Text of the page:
Mike Jacobs: Face-off approaches in North Dakota Legislature

Little is certain in any representative assembly, except that there will be differences of opinion, and that these can escalate to disagreement, tension, conflict and confrontation.


Little is certain in any representative assembly, except that there will be differences of opinion, and that these can escalate to disagreement, tension, conflict and confrontation.

At each of these stages, news is made.

The North Dakota Legislature, now entering its endgame, offers an excellent setting in which to observe this process. It's a kind of petri dish of politics.

At least four fault lines exist in every assembly. The most common is between parties, but tension can develop within a single party, too. Tension between the assembly's parts can arise, whether that is between committees or between houses. Finally, tensions between the legislative and executive branches of the government are inherent in the process.

In this session, the chance for real conflict is between the houses. This was the case in 2015, as well, so bicameral squabbling seems usual to North Dakotans. It hasn't been the norm, however. The 2015 and 2017 sessions have been anomalies.


There are several reasons for this to be so in the current session. First, there is no chance of significant conflict between the political parties. It's not that Democrats haven't tried to create some; it's that the Republican majority is just too large.

In other sessions, coalitions between one party and elements of another have developed. An historic example is the coal severance tax debate in 1977, when enough Republicans defected to prolong the session and raise the tax higher than the party leadership wanted.

When the results of the 2016 election became clear, there was speculation that Democrats and moderate Republicans might determine the outcome of some issues, at least. This has happened, but to a very limited extent.

Two examples involve schools. The Senate rejected "school choice" by defeating a House-passed bill that would have allowed tax breaks or "vouchers" to parents whose children don't attend public schools. Senators also turned down a House bill that would have allowed guns in some schools.

Nearly a third of legislators are new this session, but no "freshman caucus" has developed.

A caucus of conservatives has flourished, meeting weekly to discuss issues. The range of opinion in the caucus is pretty broad, however, and its members don't always vote alike-and even if they did, there are not quite enough of them to defeat the party leadership.

Neither has tension between the legislative and executive branches of government been very much in evidence. Partly this is because Gov. Doug Burgum is new to the governor's office-and to government in general. What's more, an external issue, the Dakota Access Pipeline protests, dominated the first months of his term.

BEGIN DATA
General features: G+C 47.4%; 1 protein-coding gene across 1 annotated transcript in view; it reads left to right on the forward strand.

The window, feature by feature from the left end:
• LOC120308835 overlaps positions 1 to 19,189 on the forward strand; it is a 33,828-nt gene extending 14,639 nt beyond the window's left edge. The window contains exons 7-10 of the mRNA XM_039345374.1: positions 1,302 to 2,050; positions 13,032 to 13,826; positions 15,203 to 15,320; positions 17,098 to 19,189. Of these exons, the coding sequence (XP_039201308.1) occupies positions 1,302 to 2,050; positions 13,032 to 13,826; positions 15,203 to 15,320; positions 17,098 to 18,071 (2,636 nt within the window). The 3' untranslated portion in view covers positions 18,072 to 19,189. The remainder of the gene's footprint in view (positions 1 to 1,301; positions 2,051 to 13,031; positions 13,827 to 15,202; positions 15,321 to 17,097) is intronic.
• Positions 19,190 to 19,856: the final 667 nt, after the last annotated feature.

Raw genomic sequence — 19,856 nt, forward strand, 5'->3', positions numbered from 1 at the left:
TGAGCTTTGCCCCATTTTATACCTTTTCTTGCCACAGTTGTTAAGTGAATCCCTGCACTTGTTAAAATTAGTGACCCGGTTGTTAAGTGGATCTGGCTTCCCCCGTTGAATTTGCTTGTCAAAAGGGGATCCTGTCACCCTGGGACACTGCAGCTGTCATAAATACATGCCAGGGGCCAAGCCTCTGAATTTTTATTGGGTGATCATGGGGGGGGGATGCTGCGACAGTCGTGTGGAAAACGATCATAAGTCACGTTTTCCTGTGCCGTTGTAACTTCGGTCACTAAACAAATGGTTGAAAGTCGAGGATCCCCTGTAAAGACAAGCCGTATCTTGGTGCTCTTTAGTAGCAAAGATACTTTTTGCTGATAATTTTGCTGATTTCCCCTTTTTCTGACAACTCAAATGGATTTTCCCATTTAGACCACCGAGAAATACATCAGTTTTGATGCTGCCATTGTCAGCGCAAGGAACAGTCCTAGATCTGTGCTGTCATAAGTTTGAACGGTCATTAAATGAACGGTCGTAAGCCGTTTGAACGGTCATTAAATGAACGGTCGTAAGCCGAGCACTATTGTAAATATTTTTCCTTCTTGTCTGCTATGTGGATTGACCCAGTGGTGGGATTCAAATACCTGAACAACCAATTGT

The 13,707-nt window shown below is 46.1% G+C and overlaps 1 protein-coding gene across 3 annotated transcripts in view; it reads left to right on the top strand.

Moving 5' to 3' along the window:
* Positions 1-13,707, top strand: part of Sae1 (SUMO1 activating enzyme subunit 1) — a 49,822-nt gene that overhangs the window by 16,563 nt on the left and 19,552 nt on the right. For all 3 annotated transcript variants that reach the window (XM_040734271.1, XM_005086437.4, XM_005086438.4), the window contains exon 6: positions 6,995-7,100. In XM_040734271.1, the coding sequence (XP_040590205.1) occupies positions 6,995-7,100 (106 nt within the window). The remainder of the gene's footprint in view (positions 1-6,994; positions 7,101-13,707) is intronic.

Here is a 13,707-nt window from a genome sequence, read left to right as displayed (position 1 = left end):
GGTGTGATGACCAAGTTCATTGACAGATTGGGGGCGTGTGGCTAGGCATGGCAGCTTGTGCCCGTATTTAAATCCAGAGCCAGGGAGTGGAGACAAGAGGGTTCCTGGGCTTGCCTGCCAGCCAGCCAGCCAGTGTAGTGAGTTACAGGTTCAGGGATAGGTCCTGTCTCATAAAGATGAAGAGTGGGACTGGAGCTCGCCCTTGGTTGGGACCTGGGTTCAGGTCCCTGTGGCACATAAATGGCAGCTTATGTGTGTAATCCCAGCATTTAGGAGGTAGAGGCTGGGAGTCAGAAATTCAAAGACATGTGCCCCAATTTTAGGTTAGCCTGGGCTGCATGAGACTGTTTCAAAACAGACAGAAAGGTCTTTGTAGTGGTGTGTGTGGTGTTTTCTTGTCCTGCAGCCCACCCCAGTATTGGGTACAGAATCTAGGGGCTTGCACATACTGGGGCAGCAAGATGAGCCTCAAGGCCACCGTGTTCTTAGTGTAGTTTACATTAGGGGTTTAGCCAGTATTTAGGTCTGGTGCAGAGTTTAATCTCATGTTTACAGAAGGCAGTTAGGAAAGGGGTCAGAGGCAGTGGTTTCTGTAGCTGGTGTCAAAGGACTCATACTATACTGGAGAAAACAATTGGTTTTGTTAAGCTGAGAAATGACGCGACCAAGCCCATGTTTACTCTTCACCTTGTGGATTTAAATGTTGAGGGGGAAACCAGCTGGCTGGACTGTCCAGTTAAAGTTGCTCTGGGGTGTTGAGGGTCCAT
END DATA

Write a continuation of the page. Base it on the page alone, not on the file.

Nevertheless, there have been a couple of instances of conflict. One involves a program that matches private donations to public colleges and universities. Burgum suggested capping it at $10 million; the House eliminated it entirely.


Burgum also pled gubernatorial prerogative by vetoing a bill that would have limited bonuses paid to his staff. The Legislature complied, sustaining the veto.

Any veto is a kind of confrontation, of course, but this one was quickly dispatched. The so-called Challenge Grants remain contentious, and they could become an issue again, but between the House and the Senate.

Of course, that's where the action is this session.

Fortunately for news junkies, there is plenty of tension between the two houses, and this will become more evident as the session moves toward adjournment.

The policies at issue are not necessarily those that rivet public attention. One is the structure of the board that governs employee pensions. Another is health insurance for state employees.

A plan to assume each county's share of social service costs, and thus cut property taxes, is another potential sticking point.

Then there are budget bills. Work isn't finished on several of the big budgets, higher education, human services, commerce and the Office of Management and Budget among them. The last sometimes becomes a catch-all for funding that was stripped out of other bills. For that reason, it is often the last budget passed.

But it was the pension board that derailed the 2015 session. Senators refused to accept the changes approved by the House, and when negotiations broke down, senators adjourned. A special session was called that used up the few days lawmakers had saved from their constitutional allotment of 80 days.


That was an extreme tactic, and bitterness about it hasn't evaporated. That's another reason to expect conflict between the chambers.

It is true that each session of the Legislature proceeds like a hockey game, with action on bills taking up two periods and the business of reaching agreement through conference committees using a third.

The analogy with hockey isn't exact, of course. In hockey, face-offs occur at the beginning of play. In the Legislature, they occur at the end.

Jacobs is retired as editor and publisher of the Herald. Readers can reach him at .

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